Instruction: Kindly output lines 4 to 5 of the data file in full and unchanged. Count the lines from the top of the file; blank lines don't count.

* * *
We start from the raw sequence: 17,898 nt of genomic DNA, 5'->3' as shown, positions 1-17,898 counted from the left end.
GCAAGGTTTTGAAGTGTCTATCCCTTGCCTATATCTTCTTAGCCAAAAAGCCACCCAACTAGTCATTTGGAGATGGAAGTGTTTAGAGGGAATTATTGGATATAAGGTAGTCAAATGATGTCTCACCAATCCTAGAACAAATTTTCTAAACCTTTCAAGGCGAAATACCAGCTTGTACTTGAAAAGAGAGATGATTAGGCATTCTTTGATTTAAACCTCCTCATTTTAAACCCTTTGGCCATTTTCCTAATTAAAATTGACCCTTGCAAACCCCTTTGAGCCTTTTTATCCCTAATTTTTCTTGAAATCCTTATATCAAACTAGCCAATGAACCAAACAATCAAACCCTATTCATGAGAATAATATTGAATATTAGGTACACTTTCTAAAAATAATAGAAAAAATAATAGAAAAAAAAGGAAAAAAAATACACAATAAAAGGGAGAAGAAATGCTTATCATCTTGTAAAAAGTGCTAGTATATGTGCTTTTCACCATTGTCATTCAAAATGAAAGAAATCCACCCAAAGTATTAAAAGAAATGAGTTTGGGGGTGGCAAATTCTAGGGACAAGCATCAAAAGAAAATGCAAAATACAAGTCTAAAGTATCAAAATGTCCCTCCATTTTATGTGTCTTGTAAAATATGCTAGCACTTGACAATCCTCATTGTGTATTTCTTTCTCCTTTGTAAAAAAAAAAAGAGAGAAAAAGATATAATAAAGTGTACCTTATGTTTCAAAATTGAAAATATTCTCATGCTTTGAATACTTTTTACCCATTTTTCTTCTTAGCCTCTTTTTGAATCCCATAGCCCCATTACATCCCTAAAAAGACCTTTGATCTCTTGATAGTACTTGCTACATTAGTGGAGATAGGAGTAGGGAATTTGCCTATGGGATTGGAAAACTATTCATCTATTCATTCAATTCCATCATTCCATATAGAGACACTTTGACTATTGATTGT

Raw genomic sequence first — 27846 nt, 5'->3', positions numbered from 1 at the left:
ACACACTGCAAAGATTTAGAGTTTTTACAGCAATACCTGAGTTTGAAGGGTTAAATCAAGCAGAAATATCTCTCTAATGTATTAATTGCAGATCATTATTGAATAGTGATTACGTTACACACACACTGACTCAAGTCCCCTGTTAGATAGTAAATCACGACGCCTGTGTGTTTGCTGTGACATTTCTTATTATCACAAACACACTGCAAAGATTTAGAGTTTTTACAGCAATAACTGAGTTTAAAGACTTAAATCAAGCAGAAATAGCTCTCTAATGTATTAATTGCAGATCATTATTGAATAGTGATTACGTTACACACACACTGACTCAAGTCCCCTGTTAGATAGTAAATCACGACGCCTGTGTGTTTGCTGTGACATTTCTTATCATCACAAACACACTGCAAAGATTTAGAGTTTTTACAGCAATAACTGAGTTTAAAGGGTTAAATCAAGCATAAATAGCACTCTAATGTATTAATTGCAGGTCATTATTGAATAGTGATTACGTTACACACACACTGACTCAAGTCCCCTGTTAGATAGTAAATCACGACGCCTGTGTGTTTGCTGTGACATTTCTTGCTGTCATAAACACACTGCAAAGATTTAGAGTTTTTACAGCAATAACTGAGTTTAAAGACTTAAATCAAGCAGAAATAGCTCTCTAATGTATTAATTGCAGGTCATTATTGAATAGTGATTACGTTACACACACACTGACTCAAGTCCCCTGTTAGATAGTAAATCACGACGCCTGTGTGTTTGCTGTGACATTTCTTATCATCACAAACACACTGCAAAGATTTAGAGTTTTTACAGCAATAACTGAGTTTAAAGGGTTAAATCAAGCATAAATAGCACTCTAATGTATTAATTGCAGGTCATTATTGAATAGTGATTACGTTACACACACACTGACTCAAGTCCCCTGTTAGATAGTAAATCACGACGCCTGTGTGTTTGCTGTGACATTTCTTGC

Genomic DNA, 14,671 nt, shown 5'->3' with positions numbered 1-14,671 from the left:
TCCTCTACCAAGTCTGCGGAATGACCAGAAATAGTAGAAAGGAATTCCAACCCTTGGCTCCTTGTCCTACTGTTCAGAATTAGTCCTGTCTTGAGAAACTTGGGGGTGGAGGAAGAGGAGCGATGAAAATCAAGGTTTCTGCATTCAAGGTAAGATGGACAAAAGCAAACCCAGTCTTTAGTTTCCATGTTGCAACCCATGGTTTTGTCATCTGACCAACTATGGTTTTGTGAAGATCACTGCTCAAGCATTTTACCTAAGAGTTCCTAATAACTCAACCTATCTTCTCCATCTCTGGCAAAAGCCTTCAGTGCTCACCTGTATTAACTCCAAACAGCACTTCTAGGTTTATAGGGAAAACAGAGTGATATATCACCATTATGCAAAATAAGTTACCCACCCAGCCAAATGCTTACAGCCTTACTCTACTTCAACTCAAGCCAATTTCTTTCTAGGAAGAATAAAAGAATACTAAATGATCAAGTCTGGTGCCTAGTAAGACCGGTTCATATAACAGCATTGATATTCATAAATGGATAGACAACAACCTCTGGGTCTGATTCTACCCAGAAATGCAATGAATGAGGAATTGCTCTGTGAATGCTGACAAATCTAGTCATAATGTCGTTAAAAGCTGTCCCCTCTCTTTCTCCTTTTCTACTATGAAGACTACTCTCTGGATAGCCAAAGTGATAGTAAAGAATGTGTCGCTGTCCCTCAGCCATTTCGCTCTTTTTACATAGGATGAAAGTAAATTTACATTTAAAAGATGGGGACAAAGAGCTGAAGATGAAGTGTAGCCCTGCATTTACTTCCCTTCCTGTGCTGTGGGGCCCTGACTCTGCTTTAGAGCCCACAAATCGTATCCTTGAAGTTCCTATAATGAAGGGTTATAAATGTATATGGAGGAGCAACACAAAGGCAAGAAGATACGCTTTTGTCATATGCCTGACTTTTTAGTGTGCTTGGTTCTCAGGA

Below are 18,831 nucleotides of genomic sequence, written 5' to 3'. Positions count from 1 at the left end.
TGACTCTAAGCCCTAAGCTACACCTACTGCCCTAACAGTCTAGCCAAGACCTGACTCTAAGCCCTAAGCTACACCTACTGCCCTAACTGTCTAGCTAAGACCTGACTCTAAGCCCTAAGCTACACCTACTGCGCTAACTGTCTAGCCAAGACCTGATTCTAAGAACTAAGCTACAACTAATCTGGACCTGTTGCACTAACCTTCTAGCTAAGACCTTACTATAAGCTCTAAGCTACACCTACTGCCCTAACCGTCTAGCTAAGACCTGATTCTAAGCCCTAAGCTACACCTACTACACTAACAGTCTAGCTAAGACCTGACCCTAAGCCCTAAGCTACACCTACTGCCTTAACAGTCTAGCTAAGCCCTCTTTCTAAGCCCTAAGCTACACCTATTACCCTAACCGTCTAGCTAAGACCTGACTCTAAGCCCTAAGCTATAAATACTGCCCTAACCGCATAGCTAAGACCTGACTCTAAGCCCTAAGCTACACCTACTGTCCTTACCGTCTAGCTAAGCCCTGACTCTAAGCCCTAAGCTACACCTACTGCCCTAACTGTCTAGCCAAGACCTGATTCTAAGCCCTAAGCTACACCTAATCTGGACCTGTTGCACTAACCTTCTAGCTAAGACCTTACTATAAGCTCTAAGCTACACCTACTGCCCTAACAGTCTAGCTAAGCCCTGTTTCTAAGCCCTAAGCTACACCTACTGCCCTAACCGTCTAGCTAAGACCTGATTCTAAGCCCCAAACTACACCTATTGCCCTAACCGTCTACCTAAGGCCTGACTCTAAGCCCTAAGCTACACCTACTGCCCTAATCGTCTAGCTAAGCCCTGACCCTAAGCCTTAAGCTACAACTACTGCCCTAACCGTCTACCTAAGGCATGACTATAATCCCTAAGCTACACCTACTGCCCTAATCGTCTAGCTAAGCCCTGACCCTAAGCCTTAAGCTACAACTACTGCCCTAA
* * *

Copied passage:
ACACACTGCAAAGATTTAGAGTTTTTACAGCAATACCTGAGTTTGAAGGGTTAAATCAAGCAGAAATATCTCTCTAATGTATTAATTGCAGATCATTATTGAATAGTGATTACGTTACACACACACTGACTCAAGTCCCCTGTTAGATAGTAAATCACGACGCCTGTGTGTTTGCTGTGACATTTCTTATTATCACAAACACACTGCAAAGATTTAGAGTTTTTACAGCAATAACTGAGTTTAAAGACTTAAATCAAGCAGAAATAGCTCTCTAATGTATTAATTGCAGATCATTATTGAATAGTGATTACGTTACACACACACTGACTCAAGTCCCCTGTTAGATAGTAAATCACGACGCCTGTGTGTTTGCTGTGACATTTCTTATCATCACAAACACACTGCAAAGATTTAGAGTTTTTACAGCAATAACTGAGTTTAAAGGGTTAAATCAAGCATAAATAGCACTCTAATGTATTAATTGCAGGTCATTATTGAATAGTGATTACGTTACACACACACTGACTCAAGTCCCCTGTTAGATAGTAAATCACGACGCCTGTGTGTTTGCTGTGACATTTCTTGCTGTCATAAACACACTGCAAAGATTTAGAGTTTTTACAGCAATAACTGAGTTTAAAGACTTAAATCAAGCAGAAATAGCTCTCTAATGTATTAATTGCAGGTCATTATTGAATAGTGATTACGTTACACACACACTGACTCAAGTCCCCTGTTAGATAGTAAATCACGACGCCTGTGTGTTTGCTGTGACATTTCTTATCATCACAAACACACTGCAAAGATTTAGAGTTTTTACAGCAATAACTGAGTTTAAAGGGTTAAATCAAGCATAAATAGCACTCTAATGTATTAATTGCAGGTCATTATTGAATAGTGATTACGTTACACACACACTGACTCAAGTCCCCTGTTAGATAGTAAATCACGACGCCTGTGTGTTTGCTGTGACATTTCTTGC

Genomic DNA, 14,671 nt, shown 5'->3' with positions numbered 1-14,671 from the left: